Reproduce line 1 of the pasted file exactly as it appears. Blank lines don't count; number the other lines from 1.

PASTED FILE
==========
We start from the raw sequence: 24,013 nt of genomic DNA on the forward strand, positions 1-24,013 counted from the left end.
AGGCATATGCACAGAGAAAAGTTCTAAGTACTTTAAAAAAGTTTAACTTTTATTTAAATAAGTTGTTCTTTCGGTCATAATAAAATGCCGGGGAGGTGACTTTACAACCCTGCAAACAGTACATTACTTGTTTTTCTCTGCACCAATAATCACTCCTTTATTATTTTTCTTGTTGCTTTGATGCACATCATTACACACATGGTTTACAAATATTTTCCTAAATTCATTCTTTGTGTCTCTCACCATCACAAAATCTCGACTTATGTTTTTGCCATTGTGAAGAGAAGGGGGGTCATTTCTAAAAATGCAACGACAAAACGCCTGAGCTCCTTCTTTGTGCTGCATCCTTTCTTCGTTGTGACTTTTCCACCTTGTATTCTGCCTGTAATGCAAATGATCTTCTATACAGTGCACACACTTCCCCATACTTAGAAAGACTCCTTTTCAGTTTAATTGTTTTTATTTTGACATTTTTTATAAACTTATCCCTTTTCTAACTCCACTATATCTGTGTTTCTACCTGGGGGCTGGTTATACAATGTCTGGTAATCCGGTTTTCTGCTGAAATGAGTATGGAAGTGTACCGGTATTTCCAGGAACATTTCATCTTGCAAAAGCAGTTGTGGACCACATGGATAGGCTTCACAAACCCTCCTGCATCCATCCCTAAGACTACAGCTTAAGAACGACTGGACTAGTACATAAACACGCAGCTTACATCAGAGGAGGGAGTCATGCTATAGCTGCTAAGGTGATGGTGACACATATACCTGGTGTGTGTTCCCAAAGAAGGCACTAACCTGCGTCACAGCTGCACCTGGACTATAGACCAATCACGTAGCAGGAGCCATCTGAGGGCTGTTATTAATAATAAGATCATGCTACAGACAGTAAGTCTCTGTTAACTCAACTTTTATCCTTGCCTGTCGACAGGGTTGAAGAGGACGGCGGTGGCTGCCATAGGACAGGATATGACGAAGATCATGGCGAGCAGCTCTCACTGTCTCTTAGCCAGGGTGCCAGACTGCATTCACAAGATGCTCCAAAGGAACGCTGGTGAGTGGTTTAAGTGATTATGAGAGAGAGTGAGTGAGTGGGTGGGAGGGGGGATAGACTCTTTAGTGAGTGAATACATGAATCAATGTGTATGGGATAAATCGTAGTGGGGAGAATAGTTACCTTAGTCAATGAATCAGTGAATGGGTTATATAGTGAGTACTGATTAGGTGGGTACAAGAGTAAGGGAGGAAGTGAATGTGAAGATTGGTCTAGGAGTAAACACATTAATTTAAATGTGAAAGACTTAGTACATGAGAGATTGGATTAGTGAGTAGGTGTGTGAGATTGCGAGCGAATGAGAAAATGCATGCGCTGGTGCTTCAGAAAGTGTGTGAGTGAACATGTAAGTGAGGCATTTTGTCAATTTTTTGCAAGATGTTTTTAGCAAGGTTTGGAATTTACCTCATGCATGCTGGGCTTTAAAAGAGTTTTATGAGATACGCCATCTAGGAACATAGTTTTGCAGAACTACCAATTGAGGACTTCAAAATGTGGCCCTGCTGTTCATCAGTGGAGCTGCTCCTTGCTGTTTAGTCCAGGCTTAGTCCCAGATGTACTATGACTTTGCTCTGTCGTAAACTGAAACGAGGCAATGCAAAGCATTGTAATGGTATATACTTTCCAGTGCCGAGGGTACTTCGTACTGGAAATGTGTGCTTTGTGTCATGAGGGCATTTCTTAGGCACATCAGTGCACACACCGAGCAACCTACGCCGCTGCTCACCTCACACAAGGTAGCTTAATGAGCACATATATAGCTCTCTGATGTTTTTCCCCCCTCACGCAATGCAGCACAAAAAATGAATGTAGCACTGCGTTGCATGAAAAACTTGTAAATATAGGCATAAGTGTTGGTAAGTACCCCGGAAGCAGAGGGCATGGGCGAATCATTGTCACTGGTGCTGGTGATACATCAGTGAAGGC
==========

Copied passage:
We start from the raw sequence: 24,013 nt of genomic DNA on the forward strand, positions 1-24,013 counted from the left end.